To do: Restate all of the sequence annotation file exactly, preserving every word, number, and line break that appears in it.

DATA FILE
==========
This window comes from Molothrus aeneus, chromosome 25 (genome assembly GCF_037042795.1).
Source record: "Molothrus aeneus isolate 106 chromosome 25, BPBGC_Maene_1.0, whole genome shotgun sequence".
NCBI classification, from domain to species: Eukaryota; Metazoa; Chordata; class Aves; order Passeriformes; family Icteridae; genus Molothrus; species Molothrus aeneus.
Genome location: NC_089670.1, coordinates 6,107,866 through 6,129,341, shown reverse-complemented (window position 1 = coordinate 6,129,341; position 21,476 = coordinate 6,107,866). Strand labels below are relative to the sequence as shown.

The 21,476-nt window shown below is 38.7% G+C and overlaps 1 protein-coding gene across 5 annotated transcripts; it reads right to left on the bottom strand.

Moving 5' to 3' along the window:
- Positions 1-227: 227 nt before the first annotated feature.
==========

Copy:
This window comes from Molothrus aeneus, chromosome 25 (genome assembly GCF_037042795.1).
Source record: "Molothrus aeneus isolate 106 chromosome 25, BPBGC_Maene_1.0, whole genome shotgun sequence".
NCBI classification, from domain to species: Eukaryota; Metazoa; Chordata; class Aves; order Passeriformes; family Icteridae; genus Molothrus; species Molothrus aeneus.
Genome location: NC_089670.1, coordinates 6,107,866 through 6,129,341, shown reverse-complemented (window position 1 = coordinate 6,129,341; position 21,476 = coordinate 6,107,866). Strand labels below are relative to the sequence as shown.

The 21,476-nt window shown below is 38.7% G+C and overlaps 1 protein-coding gene across 5 annotated transcripts; it reads right to left on the bottom strand.

Moving 5' to 3' along the window:
- Positions 1-227: 227 nt before the first annotated feature.